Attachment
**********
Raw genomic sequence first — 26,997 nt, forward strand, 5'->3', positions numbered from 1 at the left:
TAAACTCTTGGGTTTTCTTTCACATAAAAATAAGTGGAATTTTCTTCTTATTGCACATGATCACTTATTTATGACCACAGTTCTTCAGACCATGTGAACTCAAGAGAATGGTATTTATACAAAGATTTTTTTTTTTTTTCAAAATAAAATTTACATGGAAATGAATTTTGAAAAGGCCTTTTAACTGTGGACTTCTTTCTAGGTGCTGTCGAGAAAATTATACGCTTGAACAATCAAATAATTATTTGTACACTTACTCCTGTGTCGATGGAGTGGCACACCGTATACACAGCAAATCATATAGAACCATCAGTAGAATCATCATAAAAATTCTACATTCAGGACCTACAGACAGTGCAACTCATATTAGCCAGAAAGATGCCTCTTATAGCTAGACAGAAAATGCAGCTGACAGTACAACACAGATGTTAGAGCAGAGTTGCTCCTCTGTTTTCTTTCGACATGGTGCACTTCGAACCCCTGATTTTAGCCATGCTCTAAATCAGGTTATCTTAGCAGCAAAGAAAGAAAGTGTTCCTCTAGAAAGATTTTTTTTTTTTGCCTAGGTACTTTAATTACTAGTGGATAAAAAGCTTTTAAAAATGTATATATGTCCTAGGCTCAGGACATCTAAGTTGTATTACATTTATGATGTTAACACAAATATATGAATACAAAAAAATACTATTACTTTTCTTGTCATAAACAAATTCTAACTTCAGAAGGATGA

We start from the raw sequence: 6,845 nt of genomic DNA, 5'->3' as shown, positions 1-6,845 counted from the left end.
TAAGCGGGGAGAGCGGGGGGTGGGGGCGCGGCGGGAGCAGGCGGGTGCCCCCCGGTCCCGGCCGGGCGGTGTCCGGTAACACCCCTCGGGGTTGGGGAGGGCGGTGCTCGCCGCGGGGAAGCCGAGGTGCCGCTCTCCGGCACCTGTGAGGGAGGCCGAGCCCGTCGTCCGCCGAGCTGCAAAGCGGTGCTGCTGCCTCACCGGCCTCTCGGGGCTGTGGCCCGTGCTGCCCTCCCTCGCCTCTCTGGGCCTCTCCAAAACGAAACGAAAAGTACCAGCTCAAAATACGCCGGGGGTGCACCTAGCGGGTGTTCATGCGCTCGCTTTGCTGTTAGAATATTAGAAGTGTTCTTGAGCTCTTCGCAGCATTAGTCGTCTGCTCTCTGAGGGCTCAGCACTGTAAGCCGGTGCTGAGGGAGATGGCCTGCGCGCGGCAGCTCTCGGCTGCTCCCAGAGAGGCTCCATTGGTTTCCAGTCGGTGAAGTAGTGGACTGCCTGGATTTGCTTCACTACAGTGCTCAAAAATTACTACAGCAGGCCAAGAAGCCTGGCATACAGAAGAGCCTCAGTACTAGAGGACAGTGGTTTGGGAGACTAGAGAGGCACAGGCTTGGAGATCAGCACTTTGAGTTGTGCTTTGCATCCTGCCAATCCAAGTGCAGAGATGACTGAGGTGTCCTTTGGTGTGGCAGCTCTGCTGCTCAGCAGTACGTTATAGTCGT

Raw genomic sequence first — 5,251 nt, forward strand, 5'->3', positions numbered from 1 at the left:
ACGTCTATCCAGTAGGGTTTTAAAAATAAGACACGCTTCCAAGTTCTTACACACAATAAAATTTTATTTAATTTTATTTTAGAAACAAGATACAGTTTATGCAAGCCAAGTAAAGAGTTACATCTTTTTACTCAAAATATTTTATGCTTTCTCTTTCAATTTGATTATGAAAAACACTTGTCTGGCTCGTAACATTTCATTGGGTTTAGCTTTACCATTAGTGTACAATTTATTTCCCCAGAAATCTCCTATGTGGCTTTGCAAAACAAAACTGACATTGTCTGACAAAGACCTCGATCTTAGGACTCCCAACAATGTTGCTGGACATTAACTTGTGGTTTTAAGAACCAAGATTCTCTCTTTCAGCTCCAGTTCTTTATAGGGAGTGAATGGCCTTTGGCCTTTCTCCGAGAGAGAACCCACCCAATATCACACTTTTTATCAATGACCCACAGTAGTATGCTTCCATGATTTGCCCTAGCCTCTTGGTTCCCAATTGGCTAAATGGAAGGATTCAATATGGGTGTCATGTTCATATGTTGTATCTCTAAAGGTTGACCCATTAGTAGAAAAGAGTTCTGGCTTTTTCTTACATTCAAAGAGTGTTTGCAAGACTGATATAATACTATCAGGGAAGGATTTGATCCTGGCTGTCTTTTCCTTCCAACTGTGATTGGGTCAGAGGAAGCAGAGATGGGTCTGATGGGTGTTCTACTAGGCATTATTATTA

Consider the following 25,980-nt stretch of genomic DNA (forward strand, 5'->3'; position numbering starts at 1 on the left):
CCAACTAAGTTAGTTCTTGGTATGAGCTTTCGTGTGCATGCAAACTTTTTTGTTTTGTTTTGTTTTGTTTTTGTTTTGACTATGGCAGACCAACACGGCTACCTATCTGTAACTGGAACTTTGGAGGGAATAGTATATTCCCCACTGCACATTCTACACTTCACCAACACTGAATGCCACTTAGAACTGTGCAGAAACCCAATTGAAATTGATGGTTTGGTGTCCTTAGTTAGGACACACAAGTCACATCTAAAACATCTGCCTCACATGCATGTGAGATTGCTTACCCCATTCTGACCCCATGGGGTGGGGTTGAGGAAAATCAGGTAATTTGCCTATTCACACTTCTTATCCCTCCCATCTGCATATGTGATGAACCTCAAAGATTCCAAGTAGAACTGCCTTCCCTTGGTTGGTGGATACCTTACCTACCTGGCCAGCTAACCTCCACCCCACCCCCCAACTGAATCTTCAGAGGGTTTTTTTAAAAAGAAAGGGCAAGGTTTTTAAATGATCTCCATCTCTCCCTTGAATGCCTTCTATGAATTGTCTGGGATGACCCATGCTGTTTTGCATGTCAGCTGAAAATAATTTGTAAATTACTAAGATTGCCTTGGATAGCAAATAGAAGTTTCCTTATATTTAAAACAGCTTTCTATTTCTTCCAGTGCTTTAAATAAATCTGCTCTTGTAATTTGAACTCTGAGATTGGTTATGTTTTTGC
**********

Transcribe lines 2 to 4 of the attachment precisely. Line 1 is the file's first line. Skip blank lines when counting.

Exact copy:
TAAACTCTTGGGTTTTCTTTCACATAAAAATAAGTGGAATTTTCTTCTTATTGCACATGATCACTTATTTATGACCACAGTTCTTCAGACCATGTGAACTCAAGAGAATGGTATTTATACAAAGATTTTTTTTTTTTTTCAAAATAAAATTTACATGGAAATGAATTTTGAAAAGGCCTTTTAACTGTGGACTTCTTTCTAGGTGCTGTCGAGAAAATTATACGCTTGAACAATCAAATAATTATTTGTACACTTACTCCTGTGTCGATGGAGTGGCACACCGTATACACAGCAAATCATATAGAACCATCAGTAGAATCATCATAAAAATTCTACATTCAGGACCTACAGACAGTGCAACTCATATTAGCCAGAAAGATGCCTCTTATAGCTAGACAGAAAATGCAGCTGACAGTACAACACAGATGTTAGAGCAGAGTTGCTCCTCTGTTTTCTTTCGACATGGTGCACTTCGAACCCCTGATTTTAGCCATGCTCTAAATCAGGTTATCTTAGCAGCAAAGAAAGAAAGTGTTCCTCTAGAAAGATTTTTTTTTTTTGCCTAGGTACTTTAATTACTAGTGGATAAAAAGCTTTTAAAAATGTATATATGTCCTAGGCTCAGGACATCTAAGTTGTATTACATTTATGATGTTAACACAAATATATGAATACAAAAAAATACTATTACTTTTCTTGTCATAAACAAATTCTAACTTCAGAAGGATGA

We start from the raw sequence: 6,845 nt of genomic DNA, 5'->3' as shown, positions 1-6,845 counted from the left end.
TAAGCGGGGAGAGCGGGGGGTGGGGGCGCGGCGGGAGCAGGCGGGTGCCCCCCGGTCCCGGCCGGGCGGTGTCCGGTAACACCCCTCGGGGTTGGGGAGGGCGGTGCTCGCCGCGGGGAAGCCGAGGTGCCGCTCTCCGGCACCTGTGAGGGAGGCCGAGCCCGTCGTCCGCCGAGCTGCAAAGCGGTGCTGCTGCCTCACCGGCCTCTCGGGGCTGTGGCCCGTGCTGCCCTCCCTCGCCTCTCTGGGCCTCTCCAAAACGAAACGAAAAGTACCAGCTCAAAATACGCCGGGGGTGCACCTAGCGGGTGTTCATGCGCTCGCTTTGCTGTTAGAATATTAGAAGTGTTCTTGAGCTCTTCGCAGCATTAGTCGTCTGCTCTCTGAGGGCTCAGCACTGTAAGCCGGTGCTGAGGGAGATGGCCTGCGCGCGGCAGCTCTCGGCTGCTCCCAGAGAGGCTCCATTGGTTTCCAGTCGGTGAAGTAGTGGACTGCCTGGATTTGCTTCACTACAGTGCTCAAAAATTACTACAGCAGGCCAAGAAGCCTGGCATACAGAAGAGCCTCAGTACTAGAGGACAGTGGTTTGGGAGACTAGAGAGGCACAGGCTTGGAGATCAGCACTTTGAGTTGTGCTTTGCATCCTGCCAATCCAAGTGCAGAGATGACTGAGGTGTCCTTTGGTGTGGCAGCTCTGCTGCTCAGCAGTACGTTATAGTCGT